An encephalocele is caused by incomplete closure of the cranial vault (cranium bifidum).
Encephaloceles usually occur in the midline and protrude anywhere along a line from the occiput to the nasal passages but can be present asymmetrically in the frontal or parietal regions.
Encephaloceles may also occur internally, eg, at the anterior pole of the temporal lobe, and may be discovered only later in life during evaluation for associated neurodevelopmental symptoms such as epilepsy.
About 50% of affected infants have other congenital anomalies. Hydrocephalus Hydrocephalus Hydrocephalus is accumulation of excessive amounts of cerebrospinal fluid, causing cerebral ventricular enlargement and/or increased intracranial pressure. Manifestations can include enlarged... read more often occurs with encephalocele.
Symptoms and Signs of Encephalocele
Symptoms and signs of encephalocele include the visible defect, seizures, and impaired cognition, including intellectual and developmental disability.
Diagnosis of Encephalocele
Diagnosis of encephalocele may be made by routine prenatal ultrasonography.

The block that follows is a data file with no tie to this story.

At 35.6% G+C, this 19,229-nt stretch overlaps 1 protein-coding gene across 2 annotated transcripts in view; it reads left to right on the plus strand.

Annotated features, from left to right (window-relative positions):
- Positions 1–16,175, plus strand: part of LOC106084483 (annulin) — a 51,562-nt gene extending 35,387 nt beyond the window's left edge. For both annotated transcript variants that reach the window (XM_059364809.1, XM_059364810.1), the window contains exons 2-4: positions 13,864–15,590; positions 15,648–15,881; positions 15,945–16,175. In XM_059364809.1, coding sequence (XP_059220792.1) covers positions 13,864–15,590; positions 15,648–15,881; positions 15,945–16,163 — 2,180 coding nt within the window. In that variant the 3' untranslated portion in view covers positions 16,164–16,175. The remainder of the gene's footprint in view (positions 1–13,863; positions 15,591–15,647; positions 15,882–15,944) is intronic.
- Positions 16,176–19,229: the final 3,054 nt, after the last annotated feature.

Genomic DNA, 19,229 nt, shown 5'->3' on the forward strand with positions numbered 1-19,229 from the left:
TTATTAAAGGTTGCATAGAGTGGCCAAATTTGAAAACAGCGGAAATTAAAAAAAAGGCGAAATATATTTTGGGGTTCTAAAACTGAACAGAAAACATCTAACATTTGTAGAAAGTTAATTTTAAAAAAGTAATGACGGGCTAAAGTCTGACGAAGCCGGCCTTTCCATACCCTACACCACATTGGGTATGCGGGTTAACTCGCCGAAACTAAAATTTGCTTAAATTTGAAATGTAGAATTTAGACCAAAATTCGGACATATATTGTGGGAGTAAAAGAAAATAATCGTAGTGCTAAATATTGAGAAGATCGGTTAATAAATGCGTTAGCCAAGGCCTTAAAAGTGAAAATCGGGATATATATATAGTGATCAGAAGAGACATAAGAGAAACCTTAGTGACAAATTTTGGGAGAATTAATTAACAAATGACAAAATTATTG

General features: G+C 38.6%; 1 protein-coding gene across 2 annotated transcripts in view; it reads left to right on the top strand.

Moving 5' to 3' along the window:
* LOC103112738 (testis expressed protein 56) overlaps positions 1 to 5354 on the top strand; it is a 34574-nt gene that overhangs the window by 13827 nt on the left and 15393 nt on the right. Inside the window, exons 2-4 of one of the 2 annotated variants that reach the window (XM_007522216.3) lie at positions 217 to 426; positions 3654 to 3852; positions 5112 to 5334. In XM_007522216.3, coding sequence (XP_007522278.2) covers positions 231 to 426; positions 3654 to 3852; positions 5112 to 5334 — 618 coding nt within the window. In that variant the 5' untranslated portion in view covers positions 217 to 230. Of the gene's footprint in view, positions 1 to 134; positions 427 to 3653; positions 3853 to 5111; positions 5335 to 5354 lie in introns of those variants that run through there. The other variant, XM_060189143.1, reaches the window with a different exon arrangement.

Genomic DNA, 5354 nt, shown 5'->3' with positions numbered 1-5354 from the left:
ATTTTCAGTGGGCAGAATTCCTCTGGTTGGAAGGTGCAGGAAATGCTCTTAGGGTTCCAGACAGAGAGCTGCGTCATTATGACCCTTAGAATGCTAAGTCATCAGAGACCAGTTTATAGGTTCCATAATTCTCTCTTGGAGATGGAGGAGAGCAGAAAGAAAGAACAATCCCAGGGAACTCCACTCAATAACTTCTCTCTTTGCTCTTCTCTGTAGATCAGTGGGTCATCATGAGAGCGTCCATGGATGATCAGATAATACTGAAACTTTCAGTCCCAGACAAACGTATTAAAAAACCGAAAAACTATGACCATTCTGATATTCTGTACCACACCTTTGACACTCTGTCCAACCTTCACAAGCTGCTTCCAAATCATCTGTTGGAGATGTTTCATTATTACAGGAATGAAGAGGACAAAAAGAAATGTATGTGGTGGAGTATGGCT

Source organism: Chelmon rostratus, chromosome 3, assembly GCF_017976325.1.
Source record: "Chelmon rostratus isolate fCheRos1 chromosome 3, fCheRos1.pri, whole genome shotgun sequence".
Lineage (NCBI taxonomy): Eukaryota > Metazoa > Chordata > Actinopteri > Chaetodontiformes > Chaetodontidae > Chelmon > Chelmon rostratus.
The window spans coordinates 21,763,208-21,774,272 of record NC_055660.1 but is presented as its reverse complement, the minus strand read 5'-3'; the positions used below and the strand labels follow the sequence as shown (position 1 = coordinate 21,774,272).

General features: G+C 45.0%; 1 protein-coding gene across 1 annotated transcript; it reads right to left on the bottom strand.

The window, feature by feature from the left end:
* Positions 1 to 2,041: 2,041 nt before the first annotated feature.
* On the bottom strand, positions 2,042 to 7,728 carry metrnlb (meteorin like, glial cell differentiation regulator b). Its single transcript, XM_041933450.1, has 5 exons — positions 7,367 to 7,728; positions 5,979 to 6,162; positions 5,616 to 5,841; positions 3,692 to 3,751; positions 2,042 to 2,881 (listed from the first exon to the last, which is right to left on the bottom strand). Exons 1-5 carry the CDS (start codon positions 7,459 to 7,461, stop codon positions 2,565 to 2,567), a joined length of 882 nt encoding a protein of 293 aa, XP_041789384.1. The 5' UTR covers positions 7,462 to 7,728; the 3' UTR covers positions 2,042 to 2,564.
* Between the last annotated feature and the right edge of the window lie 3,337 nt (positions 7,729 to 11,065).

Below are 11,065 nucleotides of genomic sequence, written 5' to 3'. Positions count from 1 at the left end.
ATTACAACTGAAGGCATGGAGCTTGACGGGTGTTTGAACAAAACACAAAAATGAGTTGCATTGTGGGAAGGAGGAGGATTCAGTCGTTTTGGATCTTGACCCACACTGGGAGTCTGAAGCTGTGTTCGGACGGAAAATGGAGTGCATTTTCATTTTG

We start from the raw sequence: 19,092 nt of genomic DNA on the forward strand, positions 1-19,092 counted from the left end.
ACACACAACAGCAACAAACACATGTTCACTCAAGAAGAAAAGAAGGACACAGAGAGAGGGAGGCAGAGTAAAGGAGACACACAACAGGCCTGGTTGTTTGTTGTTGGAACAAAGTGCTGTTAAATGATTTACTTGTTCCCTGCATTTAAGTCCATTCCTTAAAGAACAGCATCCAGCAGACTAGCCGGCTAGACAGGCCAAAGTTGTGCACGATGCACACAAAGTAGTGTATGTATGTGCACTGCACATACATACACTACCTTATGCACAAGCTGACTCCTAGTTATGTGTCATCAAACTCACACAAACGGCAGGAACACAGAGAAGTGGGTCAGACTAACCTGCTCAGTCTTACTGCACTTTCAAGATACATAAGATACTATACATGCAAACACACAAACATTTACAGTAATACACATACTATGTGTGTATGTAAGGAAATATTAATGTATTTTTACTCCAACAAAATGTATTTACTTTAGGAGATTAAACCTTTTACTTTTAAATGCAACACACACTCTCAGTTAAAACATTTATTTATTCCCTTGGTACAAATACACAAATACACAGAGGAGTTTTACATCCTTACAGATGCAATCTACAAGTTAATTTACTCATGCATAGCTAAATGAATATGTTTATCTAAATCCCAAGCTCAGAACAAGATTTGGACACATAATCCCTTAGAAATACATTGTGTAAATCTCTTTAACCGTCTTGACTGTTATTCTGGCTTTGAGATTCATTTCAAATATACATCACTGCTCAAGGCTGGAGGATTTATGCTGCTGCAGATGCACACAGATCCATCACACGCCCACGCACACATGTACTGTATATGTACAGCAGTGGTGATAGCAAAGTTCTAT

Small encephaloceles may resemble cephalohematomas, but x-rays show a bony skull defect at the base of the encephalocele.
Treatment of Encephalocele
Most encephaloceles can be repaired. Even large ones often contain mostly heterotopic nervous tissue, which can be removed without worsening functional ability.
When other serious physical malformations coexist, the decision to repair may be more difficult. Neurodevelopmental symptoms that result from an encephalocele often persist even after its surgical removal because the normal developmental sequence of brain structure and neural network formation was disrupted.
Prognosis for Encephalocele
Prognosis depends on the location and size of the lesion.